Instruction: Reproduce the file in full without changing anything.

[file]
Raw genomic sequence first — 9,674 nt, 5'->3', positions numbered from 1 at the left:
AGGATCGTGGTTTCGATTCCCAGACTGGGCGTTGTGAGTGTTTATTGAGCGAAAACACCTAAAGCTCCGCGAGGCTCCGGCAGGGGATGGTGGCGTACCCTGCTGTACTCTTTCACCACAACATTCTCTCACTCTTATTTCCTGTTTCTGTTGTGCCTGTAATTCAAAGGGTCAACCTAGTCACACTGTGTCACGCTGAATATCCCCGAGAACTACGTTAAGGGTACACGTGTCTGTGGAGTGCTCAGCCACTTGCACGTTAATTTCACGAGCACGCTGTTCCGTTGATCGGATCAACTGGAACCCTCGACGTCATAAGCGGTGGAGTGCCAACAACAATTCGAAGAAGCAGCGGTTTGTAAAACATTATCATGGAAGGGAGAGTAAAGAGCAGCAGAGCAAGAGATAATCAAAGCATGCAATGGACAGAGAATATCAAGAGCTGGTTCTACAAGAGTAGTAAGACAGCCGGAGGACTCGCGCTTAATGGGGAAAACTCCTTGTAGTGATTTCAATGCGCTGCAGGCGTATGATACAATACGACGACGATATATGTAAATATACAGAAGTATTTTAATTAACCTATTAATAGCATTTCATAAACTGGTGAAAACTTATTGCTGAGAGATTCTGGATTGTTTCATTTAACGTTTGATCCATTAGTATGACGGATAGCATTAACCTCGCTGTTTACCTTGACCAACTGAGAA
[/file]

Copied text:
Raw genomic sequence first — 9,674 nt, 5'->3', positions numbered from 1 at the left:
AGGATCGTGGTTTCGATTCCCAGACTGGGCGTTGTGAGTGTTTATTGAGCGAAAACACCTAAAGCTCCGCGAGGCTCCGGCAGGGGATGGTGGCGTACCCTGCTGTACTCTTTCACCACAACATTCTCTCACTCTTATTTCCTGTTTCTGTTGTGCCTGTAATTCAAAGGGTCAACCTAGTCACACTGTGTCACGCTGAATATCCCCGAGAACTACGTTAAGGGTACACGTGTCTGTGGAGTGCTCAGCCACTTGCACGTTAATTTCACGAGCACGCTGTTCCGTTGATCGGATCAACTGGAACCCTCGACGTCATAAGCGGTGGAGTGCCAACAACAATTCGAAGAAGCAGCGGTTTGTAAAACATTATCATGGAAGGGAGAGTAAAGAGCAGCAGAGCAAGAGATAATCAAAGCATGCAATGGACAGAGAATATCAAGAGCTGGTTCTACAAGAGTAGTAAGACAGCCGGAGGACTCGCGCTTAATGGGGAAAACTCCTTGTAGTGATTTCAATGCGCTGCAGGCGTATGATACAATACGACGACGATATATGTAAATATACAGAAGTATTTTAATTAACCTATTAATAGCATTTCATAAACTGGTGAAAACTTATTGCTGAGAGATTCTGGATTGTTTCATTTAACGTTTGATCCATTAGTATGACGGATAGCATTAACCTCGCTGTTTACCTTGACCAACTGAGAA